Travel Review: 11 Inch MacBook Air

We love to travel light. Apart from the added flexibility, it affords an odd sense of independence. There’s something very ‘Alexander Supertramp‘ about having all of your belongings in a 30L pack and being able to carry it comfortably for many hours on end. If you need anything, it’s just back there, over your shoulder.

My laptop is by far the heaviest item in my pack. I’ve been okay with this until the Gobi Expedition. As I calculated my pack-weight and estimated the carrying capacity of my Bactrian camel, I realized my reliable workhorse (the laptop, not the camel) would have to make way for the lighter foe. And with that, the hunt was on for a new ultra-portable laptop.

On the Hunt

In Canada, we braved the sub-zero temps to get our frost-bitten fingers on the impossibly cool 11 inches MacBook Air. It looked like a normal Mac and felt just as solid, but when we closed it, ‘Wow, that’s small, too small perhaps’. Nonetheless, with one fell swoop, we became new owners of what seems a marvel of engineering.

We’ve used the 11 inch MacBook Air for about 3 months; it’s crossed oceans, circled sub-continents, and is now spending two months in one of the world’s largest deserts. Lucky MacBook hey?

But rather than give you a typical blow-by-blow technical review, I want to talk about the 11 inches MacBook Air in the context of travel. It was designed to be portable, so it’s only fair that we review it on the road.

The 11 Inch MacBook Air on the Road

It really is a small computer. It’s so small that when you look for a protective case, all you imagine is a padded envelope. You know the ones with built-in bubble wrap and an ensemble of tattered strings to secure it shut. Well, a third-party manufacturer has done just that and made a retro protective case to remind us of the days we worked in stuffy offices. It’s called the Macvelope, of course.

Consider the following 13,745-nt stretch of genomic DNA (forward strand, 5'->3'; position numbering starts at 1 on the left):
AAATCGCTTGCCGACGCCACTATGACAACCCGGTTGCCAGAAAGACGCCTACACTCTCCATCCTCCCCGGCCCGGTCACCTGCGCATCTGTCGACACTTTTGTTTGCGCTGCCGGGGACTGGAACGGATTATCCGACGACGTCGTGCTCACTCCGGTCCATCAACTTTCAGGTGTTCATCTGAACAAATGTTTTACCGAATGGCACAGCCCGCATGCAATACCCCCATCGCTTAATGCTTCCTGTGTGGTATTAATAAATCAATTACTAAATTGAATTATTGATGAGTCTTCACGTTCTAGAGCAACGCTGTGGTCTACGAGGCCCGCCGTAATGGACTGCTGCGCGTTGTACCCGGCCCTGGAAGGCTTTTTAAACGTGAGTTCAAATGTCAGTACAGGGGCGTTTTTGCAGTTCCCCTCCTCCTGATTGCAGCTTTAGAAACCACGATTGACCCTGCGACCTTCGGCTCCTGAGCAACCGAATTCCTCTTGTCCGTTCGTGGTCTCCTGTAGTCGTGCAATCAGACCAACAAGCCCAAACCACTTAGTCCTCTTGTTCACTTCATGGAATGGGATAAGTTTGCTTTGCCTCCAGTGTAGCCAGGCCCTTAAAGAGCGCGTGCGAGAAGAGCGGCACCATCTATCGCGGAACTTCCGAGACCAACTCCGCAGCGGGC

Macvelope
The Macvelope has a striking resemblance to the old interoffice memo envelope

Onto more serious business, the 11 inch MacBook Air is only slightly bigger than the iPad (v1.0) and a million times more functional. It can slip into a medium sized handbag and easily into the back of my pack, even if it’s full to the brim. It works well on tray tables too because it’s smaller, lighter and can easily fit into the seat pocket when you’re enjoying a meal.

It’s important to consider the entire package too. The AC charger is smaller; it’s only 45W compared to the 13 inch MacBook Pro’s 60W. You’ll be interested in this if you’ve recently read our article on Solar Power for Your MacBook. The Air doesn’t come with an optical drive, so you don’t have to lug around CDs either. To reformat, Apple provides a tiny USB drive with OS X and default programs. All of this adds up to serious space and weight savings. But what do you give up for this portability?

The 11 Inch MacBook Air in Action

The Keyboard

The keyboard is the same size and the keys have the same surface area, but they’re more shallow. It seems like the keys provide less feedback, but in a quick test, I could type just as quickly. I suspect that a controlled test would show that the shallow keys slightly hinder typing speed or at least reduce accuracy. But it’s really not enough to notice; it mostly feels like the same keyboard.

 

Macbook Air keyboard
The keyboard is the same size as a regular laptop or computer keyboard

Of far greater consequence is the lack of keyboard illumination. Most other reviews discount this as a nice-to-have feature. But as someone who regularly works at night, I miss this feature dearly.

The Screen

Being an 11-inch screen, it’s clearly smaller than the 13 inch MacBook Pro screen. It also has a grey border around it, which makes it less physically appealing than the edge-to-edge glass of its bulkier cousin. But that’s where the criticism ends.